optical density

Bruce Roe BROE at AARDVARK.UCS.UOKNOR.EDU
Sun Mar 31 08:40:00 EST 1991

```Ed Stokes wrote:
=> Message-Id: <9103302101.AA11433 at genbank.bio.net>
=> Followup-To: sci.optics
=>
=> I am interested in finding out if there exist alternative definitions
=> of "optical density" in different disciplines. That is, does a
=> physicist mean the same thing as a biologist when she says "optical
=> density". I'll start by stating what I mean when I say "optical
=> density". If a beam of light has an initial intensity I0 (in watts,
=> for example, or watts/(unit area)), and then the beam passes through a
=> medium of optical density 'od', then the intensity of the beam of
=> light after passing through the medium is:
=>
=>      I = I0 * 10^(-od)                       (1)
=>
=> Taking the base ten logarithm of equation (1) then yields an
=> expression for 'od' in terms of I/I0:
=>
=>      od = -log(I/I0)                         (2)
=>
=> I am, for the record, a physicist.
=>

Ed,
Biochemists use "optical density" to mean exactly what you have
given above.  To elaborate by quoting from "Lehninger's Biochemistry"

"The fraction of the incident light absorbed by a solution at a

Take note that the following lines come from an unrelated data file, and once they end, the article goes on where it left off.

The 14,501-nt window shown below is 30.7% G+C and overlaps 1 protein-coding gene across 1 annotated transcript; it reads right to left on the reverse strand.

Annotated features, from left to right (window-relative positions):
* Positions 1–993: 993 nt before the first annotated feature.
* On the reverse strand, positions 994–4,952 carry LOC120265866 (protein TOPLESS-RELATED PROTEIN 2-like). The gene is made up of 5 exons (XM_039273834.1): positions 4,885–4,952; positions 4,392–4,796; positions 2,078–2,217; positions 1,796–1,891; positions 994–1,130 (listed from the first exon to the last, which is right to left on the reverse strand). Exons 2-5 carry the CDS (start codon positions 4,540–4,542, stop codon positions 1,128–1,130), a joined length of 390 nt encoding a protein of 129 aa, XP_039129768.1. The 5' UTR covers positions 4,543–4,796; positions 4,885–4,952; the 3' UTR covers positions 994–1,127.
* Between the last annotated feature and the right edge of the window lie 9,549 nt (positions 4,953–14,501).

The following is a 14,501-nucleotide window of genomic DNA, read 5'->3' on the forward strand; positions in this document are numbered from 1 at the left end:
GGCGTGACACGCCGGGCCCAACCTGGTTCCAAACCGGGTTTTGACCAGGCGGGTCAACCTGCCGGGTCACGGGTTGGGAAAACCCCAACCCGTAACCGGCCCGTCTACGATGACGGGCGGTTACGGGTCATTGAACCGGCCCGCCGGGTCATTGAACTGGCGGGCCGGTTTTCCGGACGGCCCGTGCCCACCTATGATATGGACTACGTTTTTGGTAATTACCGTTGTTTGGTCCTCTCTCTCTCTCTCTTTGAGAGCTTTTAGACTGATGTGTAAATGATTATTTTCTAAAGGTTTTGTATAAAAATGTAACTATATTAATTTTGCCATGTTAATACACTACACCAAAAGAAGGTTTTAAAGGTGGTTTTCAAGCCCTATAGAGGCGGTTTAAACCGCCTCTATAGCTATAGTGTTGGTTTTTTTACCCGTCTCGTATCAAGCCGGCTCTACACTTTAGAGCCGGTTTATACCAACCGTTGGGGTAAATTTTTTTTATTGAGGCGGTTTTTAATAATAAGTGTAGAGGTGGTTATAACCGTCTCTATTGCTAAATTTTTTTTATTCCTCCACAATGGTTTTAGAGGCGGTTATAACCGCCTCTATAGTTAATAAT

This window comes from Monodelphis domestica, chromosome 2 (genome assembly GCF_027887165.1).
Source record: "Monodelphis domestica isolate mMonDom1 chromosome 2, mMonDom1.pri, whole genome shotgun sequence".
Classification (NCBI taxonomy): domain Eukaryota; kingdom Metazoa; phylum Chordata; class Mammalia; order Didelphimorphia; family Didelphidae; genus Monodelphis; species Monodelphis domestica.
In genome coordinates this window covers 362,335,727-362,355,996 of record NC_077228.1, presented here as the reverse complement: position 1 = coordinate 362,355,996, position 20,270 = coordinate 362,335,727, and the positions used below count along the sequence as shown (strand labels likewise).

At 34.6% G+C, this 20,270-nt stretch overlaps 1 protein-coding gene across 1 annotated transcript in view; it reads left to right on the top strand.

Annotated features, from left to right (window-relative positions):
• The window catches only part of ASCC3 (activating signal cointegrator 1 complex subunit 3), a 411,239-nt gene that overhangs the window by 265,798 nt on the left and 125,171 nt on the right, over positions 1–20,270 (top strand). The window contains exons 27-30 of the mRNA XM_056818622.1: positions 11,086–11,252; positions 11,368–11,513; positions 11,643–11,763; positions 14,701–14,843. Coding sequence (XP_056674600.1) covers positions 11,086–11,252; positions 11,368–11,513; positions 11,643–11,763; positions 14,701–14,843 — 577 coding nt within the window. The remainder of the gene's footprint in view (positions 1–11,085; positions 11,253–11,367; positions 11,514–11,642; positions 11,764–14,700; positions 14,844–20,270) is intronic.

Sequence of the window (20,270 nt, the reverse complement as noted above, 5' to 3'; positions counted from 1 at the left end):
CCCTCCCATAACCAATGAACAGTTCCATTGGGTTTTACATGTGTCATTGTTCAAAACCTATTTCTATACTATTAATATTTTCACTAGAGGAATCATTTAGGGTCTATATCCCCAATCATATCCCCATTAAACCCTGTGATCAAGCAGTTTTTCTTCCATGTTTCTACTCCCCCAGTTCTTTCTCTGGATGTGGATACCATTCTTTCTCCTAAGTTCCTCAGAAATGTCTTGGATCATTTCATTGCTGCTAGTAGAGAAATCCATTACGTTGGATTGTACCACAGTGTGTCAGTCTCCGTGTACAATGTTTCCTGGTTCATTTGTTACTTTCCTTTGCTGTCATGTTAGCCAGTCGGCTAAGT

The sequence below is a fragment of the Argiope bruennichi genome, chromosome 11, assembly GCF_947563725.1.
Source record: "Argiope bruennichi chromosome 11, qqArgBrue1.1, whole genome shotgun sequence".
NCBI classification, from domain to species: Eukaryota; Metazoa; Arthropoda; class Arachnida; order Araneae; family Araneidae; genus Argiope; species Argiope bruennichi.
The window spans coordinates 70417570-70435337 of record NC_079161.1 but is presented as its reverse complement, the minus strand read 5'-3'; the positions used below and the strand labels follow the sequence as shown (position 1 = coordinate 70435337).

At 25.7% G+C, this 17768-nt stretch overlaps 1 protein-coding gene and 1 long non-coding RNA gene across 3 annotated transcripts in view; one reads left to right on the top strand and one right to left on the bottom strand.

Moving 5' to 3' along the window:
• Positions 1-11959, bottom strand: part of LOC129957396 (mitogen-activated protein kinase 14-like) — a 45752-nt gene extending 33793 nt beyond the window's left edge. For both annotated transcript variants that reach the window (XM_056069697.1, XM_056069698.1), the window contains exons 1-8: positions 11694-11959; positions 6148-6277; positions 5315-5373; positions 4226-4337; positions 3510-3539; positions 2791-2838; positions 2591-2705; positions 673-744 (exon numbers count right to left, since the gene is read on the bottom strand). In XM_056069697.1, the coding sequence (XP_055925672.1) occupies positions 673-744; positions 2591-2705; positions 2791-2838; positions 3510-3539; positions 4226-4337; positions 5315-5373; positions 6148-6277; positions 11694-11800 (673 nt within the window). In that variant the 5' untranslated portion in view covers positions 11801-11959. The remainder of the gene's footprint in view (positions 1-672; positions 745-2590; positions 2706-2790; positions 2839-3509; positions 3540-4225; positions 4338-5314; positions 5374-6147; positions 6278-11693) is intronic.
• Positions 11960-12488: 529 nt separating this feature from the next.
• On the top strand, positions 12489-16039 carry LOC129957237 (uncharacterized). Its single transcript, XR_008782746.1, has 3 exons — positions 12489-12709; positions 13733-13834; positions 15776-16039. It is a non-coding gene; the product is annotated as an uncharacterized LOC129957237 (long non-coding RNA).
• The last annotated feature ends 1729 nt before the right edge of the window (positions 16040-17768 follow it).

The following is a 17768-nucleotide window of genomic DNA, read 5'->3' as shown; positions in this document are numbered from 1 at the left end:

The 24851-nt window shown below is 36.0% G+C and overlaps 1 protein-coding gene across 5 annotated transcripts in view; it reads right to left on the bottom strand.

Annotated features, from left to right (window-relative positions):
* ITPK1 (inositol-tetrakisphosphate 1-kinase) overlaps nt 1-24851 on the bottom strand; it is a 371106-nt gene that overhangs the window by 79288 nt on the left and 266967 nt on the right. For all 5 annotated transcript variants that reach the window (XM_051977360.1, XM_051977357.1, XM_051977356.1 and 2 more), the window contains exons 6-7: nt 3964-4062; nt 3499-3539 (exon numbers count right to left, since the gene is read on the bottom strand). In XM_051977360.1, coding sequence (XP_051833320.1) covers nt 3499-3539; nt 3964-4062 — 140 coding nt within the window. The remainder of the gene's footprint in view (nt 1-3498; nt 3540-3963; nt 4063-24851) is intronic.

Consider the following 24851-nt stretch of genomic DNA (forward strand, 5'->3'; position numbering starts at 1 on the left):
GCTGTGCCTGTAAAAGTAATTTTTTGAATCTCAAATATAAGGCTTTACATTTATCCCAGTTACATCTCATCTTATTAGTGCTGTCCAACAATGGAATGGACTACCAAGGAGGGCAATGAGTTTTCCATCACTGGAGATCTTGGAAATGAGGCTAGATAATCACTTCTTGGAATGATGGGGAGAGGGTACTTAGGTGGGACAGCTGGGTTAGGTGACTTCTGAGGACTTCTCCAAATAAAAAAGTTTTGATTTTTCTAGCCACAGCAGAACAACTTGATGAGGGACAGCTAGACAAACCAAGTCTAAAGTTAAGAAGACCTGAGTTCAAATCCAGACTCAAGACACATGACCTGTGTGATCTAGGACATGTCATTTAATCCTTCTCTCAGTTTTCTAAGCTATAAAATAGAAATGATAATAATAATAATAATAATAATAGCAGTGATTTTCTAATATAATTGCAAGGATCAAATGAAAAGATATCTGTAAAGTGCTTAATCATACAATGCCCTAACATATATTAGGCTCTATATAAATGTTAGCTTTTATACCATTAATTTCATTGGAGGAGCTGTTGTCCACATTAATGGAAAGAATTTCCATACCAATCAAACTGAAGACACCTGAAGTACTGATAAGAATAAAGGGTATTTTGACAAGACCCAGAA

given wavelength is related to the thickness of the absorbing layer and
to the concentration of the absorbing species.  These two relationships
are combined into the Lambert-Beer law, given in integrated form as:

log(I0/I) = acl			(1)

where:	I0 is the intensity of the incident light,
I is the intensity of the transmitted light,
a is the molar absorbancy index (also given as epslon or molar
extinction coefficient),
c is the concentration of the absorbing species (moles/liter),
l is the thickness of the light-absorbing sample (generally
arbitrarily set at 1.0 cm).

The Lambert-Beer law assumes that the incident light is parallel and
monochromatic and that the solvent and solute molecules are randomly
oriented.  The expression:

log(I0/I) = O.D. = Absorbance	(2)

is called the absorbancy (A) or optical density (O.D.);
where absorbancy is prefered."

Most nucleic acid oriented biochemists and molecular biologists
also accept the following:

An absorbance unit (or O.D. unit) is directly proportional
to the concentration of the absorbing solute, when the absorbing
layer is a fixed thickness.  We also have a tendency to talk about
a test tube (epp. tube now a days) containing say 2 OD's of RNA.
That means if we were to dissolve the RNA in 1 ml and measure the
absorbance in a 1 cm path length cuvette, we would obtain a A260
reading of 2.000 .  In years past we had to define this in our
publications, but now this is generally accepted.

Cheers,

Bruce A. Roe
Professor of Chemistry and Biochemistry
INTERNET: BROE at aardvark.ucs.uoknor.edu
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```